Being able to write a quality personal memoir is a valuable skill that can be very difficult. Writing an account of an event that has happened to yourself is useful for college applications, employment opportunities, as well as simply being able to keep a personal record of events that have transpired in your own life. Ultius writers provide many styles and writing content, as shown below.
Bonds born from tragedy
In 1987, a hurricane devastated our little town in the Philippines. This event changed my life forever. I’ll never forget the sound of the swirling wind and the rustle of tree branches as they swooped over the roof and crashed into the side of our house. Around 3 p.m., as I was walking into the back to check on my little sister, I felt the darkness. The whole world just went dark. It was the type of darkness you could almost feel.
It felt like the lights would never come back. I heard the caries of my sister and clumsily felt my way into her room. She had managed to cram herself underneath her little bed. Quickly, I crouched down and smiled at her even though she couldn’t see my face. I told her everything was going to be okay.
Our mother lit candles so we could eat dinner normally. Shadows danced across the kitchen wall as we ate rice. My sister and I played a game to try to identify as many shapes and animals we could. It seemed to keep our minds off how scared we were.
As the world seemed to calm down, we all decided to go to bed. None of us wanted to sleep alone, so we all piled onto my mother’s mattress. I don’t remember falling asleep that night, but after what felt like five minutes, I woke up to my mother squirming around.
“What’s wrong?” I whispered.
Her back was wet and so was mine. We both thought my little sister had just soiled herself during the night as she was only three years old. We suddenly realized the whole world had returned to chaos outside.
My mother stumbled toward the river and saw all of our neighbors swimming through the streets. The dam had collapsed. Mr. Nguyen saw my mother helplessly peering out of the window. He shouted at her to evacuate and hurry to Mr. Labong’s house.
I didn’t know what was happening, but, as I saw the horrified, glazed look in my mother’s soft eyes, I woke up my sister and brother. My mother frantically began scouring the house for shoes and jackets. I’ll never forget the look on her face. It seemed as though all the happiness had vanished. But at the same time, I could tell how much she loved us and wanted to keeps us safe.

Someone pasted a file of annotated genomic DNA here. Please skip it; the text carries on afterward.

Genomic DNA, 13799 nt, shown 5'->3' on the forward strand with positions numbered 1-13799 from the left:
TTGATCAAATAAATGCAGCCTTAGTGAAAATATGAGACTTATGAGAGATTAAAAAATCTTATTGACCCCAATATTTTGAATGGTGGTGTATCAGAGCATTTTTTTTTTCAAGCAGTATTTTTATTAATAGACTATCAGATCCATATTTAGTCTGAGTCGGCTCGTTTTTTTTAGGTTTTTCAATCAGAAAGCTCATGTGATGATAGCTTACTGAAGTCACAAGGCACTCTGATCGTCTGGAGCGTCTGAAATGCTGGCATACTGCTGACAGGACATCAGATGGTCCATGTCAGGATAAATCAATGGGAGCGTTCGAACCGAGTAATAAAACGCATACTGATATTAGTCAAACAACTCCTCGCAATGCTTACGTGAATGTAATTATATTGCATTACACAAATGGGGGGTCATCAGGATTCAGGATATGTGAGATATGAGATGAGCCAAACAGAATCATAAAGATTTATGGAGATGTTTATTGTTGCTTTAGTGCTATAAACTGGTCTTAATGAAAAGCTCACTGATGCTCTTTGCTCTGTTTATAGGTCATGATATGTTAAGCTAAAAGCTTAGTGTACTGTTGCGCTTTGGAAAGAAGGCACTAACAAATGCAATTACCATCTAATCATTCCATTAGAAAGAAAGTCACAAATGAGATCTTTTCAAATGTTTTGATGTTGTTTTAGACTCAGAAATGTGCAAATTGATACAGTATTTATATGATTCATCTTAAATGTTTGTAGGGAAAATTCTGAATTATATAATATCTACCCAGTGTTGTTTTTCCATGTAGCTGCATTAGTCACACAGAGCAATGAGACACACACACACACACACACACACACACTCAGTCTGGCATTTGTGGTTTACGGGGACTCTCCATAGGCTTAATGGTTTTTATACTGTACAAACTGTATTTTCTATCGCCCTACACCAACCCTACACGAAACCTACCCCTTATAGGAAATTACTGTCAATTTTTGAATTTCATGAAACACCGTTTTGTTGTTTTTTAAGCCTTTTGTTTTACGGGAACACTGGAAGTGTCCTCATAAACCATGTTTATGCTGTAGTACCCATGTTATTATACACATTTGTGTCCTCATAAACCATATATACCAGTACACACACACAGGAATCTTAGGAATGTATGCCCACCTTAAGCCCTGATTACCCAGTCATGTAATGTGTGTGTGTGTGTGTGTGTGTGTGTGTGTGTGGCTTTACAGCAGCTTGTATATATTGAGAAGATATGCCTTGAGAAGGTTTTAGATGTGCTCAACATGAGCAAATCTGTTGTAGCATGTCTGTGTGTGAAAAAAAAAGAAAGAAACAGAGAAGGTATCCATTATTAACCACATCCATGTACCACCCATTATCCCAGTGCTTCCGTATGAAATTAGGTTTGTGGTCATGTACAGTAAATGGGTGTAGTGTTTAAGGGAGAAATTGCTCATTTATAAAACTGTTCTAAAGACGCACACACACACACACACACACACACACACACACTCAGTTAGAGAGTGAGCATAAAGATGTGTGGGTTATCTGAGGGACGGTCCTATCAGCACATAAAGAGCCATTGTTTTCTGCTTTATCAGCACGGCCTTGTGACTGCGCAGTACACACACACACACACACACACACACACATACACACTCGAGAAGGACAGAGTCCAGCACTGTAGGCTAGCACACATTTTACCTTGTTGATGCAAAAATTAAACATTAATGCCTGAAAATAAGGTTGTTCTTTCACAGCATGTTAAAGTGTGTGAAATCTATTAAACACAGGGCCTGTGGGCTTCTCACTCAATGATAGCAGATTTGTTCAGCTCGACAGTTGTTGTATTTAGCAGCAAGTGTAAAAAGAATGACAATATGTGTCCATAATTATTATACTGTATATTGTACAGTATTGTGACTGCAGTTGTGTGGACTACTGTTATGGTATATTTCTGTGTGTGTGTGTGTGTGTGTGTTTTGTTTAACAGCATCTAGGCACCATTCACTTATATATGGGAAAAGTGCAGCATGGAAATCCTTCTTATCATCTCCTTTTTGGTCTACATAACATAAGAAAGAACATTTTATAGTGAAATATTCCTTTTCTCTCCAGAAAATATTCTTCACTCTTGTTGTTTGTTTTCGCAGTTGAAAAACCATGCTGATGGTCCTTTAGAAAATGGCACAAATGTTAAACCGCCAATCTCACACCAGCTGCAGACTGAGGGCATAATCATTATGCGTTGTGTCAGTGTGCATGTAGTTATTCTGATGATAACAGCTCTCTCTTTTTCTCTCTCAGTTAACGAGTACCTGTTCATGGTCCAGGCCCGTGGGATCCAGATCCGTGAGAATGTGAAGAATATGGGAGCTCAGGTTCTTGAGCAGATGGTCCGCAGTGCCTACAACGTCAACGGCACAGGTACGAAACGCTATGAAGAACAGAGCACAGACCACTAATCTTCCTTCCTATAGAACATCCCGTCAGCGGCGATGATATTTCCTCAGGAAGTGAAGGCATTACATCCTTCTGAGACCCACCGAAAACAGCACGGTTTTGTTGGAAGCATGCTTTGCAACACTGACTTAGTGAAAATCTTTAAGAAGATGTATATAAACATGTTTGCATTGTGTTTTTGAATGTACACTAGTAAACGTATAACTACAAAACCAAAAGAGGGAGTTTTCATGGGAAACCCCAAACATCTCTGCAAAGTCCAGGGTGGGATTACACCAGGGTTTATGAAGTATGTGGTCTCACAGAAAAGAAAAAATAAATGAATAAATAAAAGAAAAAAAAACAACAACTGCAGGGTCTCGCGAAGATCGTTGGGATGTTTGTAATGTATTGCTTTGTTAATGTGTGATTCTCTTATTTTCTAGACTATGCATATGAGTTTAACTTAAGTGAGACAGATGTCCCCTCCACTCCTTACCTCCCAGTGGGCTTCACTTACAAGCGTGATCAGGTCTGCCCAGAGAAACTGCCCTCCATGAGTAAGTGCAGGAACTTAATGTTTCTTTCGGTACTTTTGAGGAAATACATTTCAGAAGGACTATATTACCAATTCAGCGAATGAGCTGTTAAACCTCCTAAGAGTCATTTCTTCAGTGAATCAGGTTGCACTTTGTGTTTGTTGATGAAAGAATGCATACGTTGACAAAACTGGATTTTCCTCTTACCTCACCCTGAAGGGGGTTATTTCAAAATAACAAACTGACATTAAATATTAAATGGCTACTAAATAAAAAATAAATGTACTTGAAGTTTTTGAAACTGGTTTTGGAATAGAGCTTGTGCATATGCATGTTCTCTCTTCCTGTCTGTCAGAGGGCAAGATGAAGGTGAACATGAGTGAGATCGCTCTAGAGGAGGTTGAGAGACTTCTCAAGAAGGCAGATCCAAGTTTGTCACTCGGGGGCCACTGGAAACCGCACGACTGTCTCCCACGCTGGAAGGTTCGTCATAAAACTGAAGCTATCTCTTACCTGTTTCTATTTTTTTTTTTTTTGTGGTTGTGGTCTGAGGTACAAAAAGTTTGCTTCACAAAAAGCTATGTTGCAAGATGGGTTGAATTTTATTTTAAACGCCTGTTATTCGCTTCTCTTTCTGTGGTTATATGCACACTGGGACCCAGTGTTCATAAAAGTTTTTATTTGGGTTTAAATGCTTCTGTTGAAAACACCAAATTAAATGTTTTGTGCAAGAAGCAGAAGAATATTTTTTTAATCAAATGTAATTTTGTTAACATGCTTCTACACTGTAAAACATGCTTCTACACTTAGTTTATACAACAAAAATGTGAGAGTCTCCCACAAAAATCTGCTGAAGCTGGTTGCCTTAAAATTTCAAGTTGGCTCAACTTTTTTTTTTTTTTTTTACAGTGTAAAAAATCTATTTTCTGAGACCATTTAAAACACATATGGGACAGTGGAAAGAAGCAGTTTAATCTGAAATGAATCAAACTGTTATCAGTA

As soon as we opened the door to leave, water mercilessly gushed into out house. It was all the way up to my shoulder. I gripped my brother’s hand like a vice and tried to keep him close. I looked back at my mother. She was carrying my little sister. The terror on my sister’s face was indescribable. She buried her face in my mother’s breast. Her muffled screams were drowned out by the noise of rushing water and screaming neighbors making their way for higher ground. I saw my sister’s wooden toys floating down the river that had conquered our little town.
I think my sister’s innocence floated away with them that day.
Fighting against nature
After what felt like hours, we finally arrived at Mr. Nguyen’s large two-story house. As we climbed the stairs to safety, the knot in my chest finally began to loosen and gave relief to my lungs. I just laid on the dusty wood floor and drank in the cold air. Mrs. Nguyen gave us juicy mangos and steamy rice. My sister wouldn’t eat though, no matter how much my mother begged.
She just sat there curled up against my mother with dense, lifeless look on her face. Nearly a quarter of a century has passed since that night. Underneath the terror and the shock of the night, our family forged a bond that cannot be broken.
I can still see the look on my sister’s face, her eyes pleading with me not to leave her. Even though my sister is now 27 years old with a family of her own, whenever we get a chance to see each other, I still see that same piercing, penetrating look on her face. There were over 900 deaths as well as mass destruction in the Phillipines that night, all due to Typhoon Nina, described as one of the worst weather events in the region’s history.
Although that expression brings back terrible memories, it always reminds me of the unrelenting love that we will always feel for each other. We never talk about it, but we both know I will never leave.